Anyway and so the winners were:

  • Margaret Mahy Book of the Year (prize money $7,500) and winner of the Elsie Locke Award for Non-Fiction (another $7,500 in prize money!): ANZAC Heroes (published by Scholastic) by Maria Gill, illustrated by Marco Ivancic. Says children’s literature expert Sarah Forster: “Maria Gill has been writing and publishing extremely good non-fiction for kids for years. She is an ex-teacher, and her enthusiasm for her topics is contagious. Good on her!”
  • Best First Book Award ($2000): Allis the little tractor (Millwood-Heritage Productions) by Sophie Siers, illustrated by Helen Kerridge
  • Te Kura Pounamu Award for the best book in te reo Māori ($7,500): Whiti te rā! (Huia) by Patricia Grace, translated by Kawata Teepa, illustrated by Andrew Burdan
  • Picture Book Award ($7,500): The Little Kiwi’s Matariki (Duck Creek Press) written and illustrated by Nikki Slade Robinson. Sarah says, “This book is cute, and cracks on through the forest to show us the glory of Matariki. This is the first time I’ve seen the stars as the focal point for a Matariki book (usually it’s the feasting).”
  • Esther Glen Award for Junior Fiction ($7,500): From the Cutting Room of Barney Kettle (Longacre) by Kate De Goldi
  • Young Adult Fiction Award ($7,500): Battlesaurus: Rampage at Waterloo (Farrar Straus Giroux) by Brian Faulkner. Sarah says, “You do, as the judges say, believe that Napoleon might well have had dinosaurs at his beck and call. The place, the characters, everything, is beautifully handled.”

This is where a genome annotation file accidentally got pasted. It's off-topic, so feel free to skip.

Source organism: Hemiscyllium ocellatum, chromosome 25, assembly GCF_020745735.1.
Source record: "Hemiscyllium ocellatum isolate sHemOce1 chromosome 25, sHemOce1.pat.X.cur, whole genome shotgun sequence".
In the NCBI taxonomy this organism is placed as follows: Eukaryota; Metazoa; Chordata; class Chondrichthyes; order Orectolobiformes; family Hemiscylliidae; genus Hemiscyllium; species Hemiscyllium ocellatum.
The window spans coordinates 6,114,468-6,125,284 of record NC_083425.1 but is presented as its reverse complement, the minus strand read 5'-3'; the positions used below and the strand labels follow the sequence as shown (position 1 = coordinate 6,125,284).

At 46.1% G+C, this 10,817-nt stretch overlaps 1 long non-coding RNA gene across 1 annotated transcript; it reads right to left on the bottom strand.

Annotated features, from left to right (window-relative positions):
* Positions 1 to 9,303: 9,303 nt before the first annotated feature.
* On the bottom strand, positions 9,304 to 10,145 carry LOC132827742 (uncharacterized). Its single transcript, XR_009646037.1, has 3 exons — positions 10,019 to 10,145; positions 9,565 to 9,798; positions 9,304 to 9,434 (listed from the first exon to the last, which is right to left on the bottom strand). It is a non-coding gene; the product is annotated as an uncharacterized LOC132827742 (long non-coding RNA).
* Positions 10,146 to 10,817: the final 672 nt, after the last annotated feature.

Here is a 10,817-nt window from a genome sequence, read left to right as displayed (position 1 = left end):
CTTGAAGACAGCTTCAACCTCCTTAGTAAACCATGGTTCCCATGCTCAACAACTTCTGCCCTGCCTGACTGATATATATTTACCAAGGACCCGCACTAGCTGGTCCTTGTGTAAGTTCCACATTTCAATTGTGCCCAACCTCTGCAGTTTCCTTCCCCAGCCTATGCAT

•  Russell Clark Award for Illustration ($7,500): Much Ado About Shakespeare (Upstart Press) illustrated by Donovan Bixley

A readers’ choice award, voted by New Zealand kids, was won by the following authors, who each picked up $1000:

  • Te reo Māori: Te Hua Tuatahi a Kuwi (Illustrated Publishing) written and illustrated by Kat Merewether, and translated by Pānia Papa
  • Junior fiction: The Girl Who Rode the Wind (HarperCollins) by Stacy Gregg. Sarah says, “Stacy won last year as well for her last horse book. She has got her audience down pat.”
  • Picture Book: The House on the Hill (Scholastic) by Kyle Mewburn, illustrated by Sarah Davis
  • Non-Fiction: First to the Top (Puffin) by David Hill, illustrated by Phoebe Morris
  • Young Adult Fiction: Stray (Walker Books) by Rachael Craw
  • Best name for a publisher: Luncheon Sausage Books. This was awarded offstage, at the bar.
Keep going!